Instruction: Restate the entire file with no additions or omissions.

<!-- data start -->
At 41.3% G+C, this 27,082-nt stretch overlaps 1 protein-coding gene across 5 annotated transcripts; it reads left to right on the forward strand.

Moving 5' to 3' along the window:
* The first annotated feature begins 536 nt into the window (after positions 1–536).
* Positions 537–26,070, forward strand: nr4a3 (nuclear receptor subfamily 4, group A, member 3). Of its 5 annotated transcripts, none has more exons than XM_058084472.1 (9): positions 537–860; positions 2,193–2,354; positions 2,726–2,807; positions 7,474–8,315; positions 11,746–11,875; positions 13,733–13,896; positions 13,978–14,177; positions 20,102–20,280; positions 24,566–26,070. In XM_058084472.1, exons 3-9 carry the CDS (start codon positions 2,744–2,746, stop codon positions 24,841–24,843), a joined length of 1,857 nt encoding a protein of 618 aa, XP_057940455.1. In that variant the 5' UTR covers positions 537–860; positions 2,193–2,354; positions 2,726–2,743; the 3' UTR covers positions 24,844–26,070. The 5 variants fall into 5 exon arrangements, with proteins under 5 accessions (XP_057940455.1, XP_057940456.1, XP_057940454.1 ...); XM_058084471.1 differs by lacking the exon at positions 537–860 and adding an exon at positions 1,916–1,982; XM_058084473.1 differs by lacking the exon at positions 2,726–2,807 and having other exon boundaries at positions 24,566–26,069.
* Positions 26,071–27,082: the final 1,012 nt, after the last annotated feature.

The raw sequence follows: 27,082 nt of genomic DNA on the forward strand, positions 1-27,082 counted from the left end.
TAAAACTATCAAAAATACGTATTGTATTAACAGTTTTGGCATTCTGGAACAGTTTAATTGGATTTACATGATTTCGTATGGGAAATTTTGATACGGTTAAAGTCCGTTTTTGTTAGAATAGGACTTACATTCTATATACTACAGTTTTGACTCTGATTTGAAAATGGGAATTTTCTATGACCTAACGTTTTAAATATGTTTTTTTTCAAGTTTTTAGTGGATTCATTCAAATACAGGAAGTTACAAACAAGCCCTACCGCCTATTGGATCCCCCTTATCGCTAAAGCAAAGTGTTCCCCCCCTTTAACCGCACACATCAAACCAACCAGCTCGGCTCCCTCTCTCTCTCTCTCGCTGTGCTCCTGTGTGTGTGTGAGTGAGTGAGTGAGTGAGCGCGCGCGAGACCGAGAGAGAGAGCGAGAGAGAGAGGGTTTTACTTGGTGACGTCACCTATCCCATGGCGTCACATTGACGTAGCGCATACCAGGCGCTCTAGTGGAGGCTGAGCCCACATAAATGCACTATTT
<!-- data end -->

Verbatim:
At 41.3% G+C, this 27,082-nt stretch overlaps 1 protein-coding gene across 5 annotated transcripts; it reads left to right on the forward strand.

Moving 5' to 3' along the window:
* The first annotated feature begins 536 nt into the window (after positions 1–536).
* Positions 537–26,070, forward strand: nr4a3 (nuclear receptor subfamily 4, group A, member 3). Of its 5 annotated transcripts, none has more exons than XM_058084472.1 (9): positions 537–860; positions 2,193–2,354; positions 2,726–2,807; positions 7,474–8,315; positions 11,746–11,875; positions 13,733–13,896; positions 13,978–14,177; positions 20,102–20,280; positions 24,566–26,070. In XM_058084472.1, exons 3-9 carry the CDS (start codon positions 2,744–2,746, stop codon positions 24,841–24,843), a joined length of 1,857 nt encoding a protein of 618 aa, XP_057940455.1. In that variant the 5' UTR covers positions 537–860; positions 2,193–2,354; positions 2,726–2,743; the 3' UTR covers positions 24,844–26,070. The 5 variants fall into 5 exon arrangements, with proteins under 5 accessions (XP_057940455.1, XP_057940456.1, XP_057940454.1 ...); XM_058084471.1 differs by lacking the exon at positions 537–860 and adding an exon at positions 1,916–1,982; XM_058084473.1 differs by lacking the exon at positions 2,726–2,807 and having other exon boundaries at positions 24,566–26,069.
* Positions 26,071–27,082: the final 1,012 nt, after the last annotated feature.

The raw sequence follows: 27,082 nt of genomic DNA on the forward strand, positions 1-27,082 counted from the left end.
TAAAACTATCAAAAATACGTATTGTATTAACAGTTTTGGCATTCTGGAACAGTTTAATTGGATTTACATGATTTCGTATGGGAAATTTTGATACGGTTAAAGTCCGTTTTTGTTAGAATAGGACTTACATTCTATATACTACAGTTTTGACTCTGATTTGAAAATGGGAATTTTCTATGACCTAACGTTTTAAATATGTTTTTTTTCAAGTTTTTAGTGGATTCATTCAAATACAGGAAGTTACAAACAAGCCCTACCGCCTATTGGATCCCCCTTATCGCTAAAGCAAAGTGTTCCCCCCCTTTAACCGCACACATCAAACCAACCAGCTCGGCTCCCTCTCTCTCTCTCTCGCTGTGCTCCTGTGTGTGTGTGAGTGAGTGAGTGAGTGAGCGCGCGCGAGACCGAGAGAGAGAGCGAGAGAGAGAGGGTTTTACTTGGTGACGTCACCTATCCCATGGCGTCACATTGACGTAGCGCATACCAGGCGCTCTAGTGGAGGCTGAGCCCACATAAATGCACTATTT